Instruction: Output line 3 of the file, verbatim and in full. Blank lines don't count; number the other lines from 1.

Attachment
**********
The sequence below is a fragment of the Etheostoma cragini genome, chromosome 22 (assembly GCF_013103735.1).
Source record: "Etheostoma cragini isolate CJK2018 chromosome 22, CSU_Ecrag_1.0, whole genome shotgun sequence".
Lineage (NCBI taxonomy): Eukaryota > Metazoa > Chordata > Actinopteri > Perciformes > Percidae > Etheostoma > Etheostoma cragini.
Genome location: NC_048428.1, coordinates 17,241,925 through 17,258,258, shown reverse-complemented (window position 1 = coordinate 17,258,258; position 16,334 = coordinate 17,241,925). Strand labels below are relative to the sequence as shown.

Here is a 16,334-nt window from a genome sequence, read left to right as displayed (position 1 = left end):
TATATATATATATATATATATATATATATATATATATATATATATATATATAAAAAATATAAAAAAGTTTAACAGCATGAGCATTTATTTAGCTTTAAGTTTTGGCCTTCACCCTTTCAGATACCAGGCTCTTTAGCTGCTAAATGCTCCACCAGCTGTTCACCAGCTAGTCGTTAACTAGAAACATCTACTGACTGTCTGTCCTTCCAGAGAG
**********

Lineage (NCBI taxonomy): Eukaryota > Metazoa > Chordata > Actinopteri > Perciformes > Percidae > Etheostoma > Etheostoma cragini.